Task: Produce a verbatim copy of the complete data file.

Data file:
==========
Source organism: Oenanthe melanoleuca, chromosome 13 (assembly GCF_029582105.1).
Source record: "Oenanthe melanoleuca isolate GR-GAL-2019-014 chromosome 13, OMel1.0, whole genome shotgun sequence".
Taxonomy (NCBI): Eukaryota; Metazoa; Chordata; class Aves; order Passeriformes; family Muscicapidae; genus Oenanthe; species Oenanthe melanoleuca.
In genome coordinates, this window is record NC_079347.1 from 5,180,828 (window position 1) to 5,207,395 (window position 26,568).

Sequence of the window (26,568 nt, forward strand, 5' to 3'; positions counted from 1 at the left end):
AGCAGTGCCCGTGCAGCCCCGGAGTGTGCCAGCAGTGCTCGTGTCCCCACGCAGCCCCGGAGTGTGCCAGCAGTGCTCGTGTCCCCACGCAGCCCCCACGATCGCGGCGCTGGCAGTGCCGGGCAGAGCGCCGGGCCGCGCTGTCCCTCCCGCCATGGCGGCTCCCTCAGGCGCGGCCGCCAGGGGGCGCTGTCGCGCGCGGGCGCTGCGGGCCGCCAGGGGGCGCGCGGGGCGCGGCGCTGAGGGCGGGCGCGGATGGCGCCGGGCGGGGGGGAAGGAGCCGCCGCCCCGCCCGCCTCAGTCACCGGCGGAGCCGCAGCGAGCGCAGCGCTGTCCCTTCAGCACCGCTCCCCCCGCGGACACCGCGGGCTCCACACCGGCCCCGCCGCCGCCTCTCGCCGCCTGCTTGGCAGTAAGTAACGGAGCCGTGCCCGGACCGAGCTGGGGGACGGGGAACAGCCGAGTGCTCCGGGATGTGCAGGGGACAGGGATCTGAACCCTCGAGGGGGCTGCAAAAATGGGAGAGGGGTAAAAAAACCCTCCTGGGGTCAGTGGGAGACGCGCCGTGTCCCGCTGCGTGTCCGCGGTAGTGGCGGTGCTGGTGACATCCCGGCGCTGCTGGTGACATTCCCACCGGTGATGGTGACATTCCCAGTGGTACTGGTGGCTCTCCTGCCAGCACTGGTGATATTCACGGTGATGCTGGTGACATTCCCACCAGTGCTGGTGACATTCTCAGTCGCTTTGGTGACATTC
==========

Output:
Source organism: Oenanthe melanoleuca, chromosome 13 (assembly GCF_029582105.1).
Source record: "Oenanthe melanoleuca isolate GR-GAL-2019-014 chromosome 13, OMel1.0, whole genome shotgun sequence".
Taxonomy (NCBI): Eukaryota; Metazoa; Chordata; class Aves; order Passeriformes; family Muscicapidae; genus Oenanthe; species Oenanthe melanoleuca.
In genome coordinates, this window is record NC_079347.1 from 5,180,828 (window position 1) to 5,207,395 (window position 26,568).

Sequence of the window (26,568 nt, forward strand, 5' to 3'; positions counted from 1 at the left end):
AGCAGTGCCCGTGCAGCCCCGGAGTGTGCCAGCAGTGCTCGTGTCCCCACGCAGCCCCGGAGTGTGCCAGCAGTGCTCGTGTCCCCACGCAGCCCCCACGATCGCGGCGCTGGCAGTGCCGGGCAGAGCGCCGGGCCGCGCTGTCCCTCCCGCCATGGCGGCTCCCTCAGGCGCGGCCGCCAGGGGGCGCTGTCGCGCGCGGGCGCTGCGGGCCGCCAGGGGGCGCGCGGGGCGCGGCGCTGAGGGCGGGCGCGGATGGCGCCGGGCGGGGGGGAAGGAGCCGCCGCCCCGCCCGCCTCAGTCACCGGCGGAGCCGCAGCGAGCGCAGCGCTGTCCCTTCAGCACCGCTCCCCCCGCGGACACCGCGGGCTCCACACCGGCCCCGCCGCCGCCTCTCGCCGCCTGCTTGGCAGTAAGTAACGGAGCCGTGCCCGGACCGAGCTGGGGGACGGGGAACAGCCGAGTGCTCCGGGATGTGCAGGGGACAGGGATCTGAACCCTCGAGGGGGCTGCAAAAATGGGAGAGGGGTAAAAAAACCCTCCTGGGGTCAGTGGGAGACGCGCCGTGTCCCGCTGCGTGTCCGCGGTAGTGGCGGTGCTGGTGACATCCCGGCGCTGCTGGTGACATTCCCACCGGTGATGGTGACATTCCCAGTGGTACTGGTGGCTCTCCTGCCAGCACTGGTGATATTCACGGTGATGCTGGTGACATTCCCACCAGTGCTGGTGACATTCTCAGTCGCTTTGGTGACATTC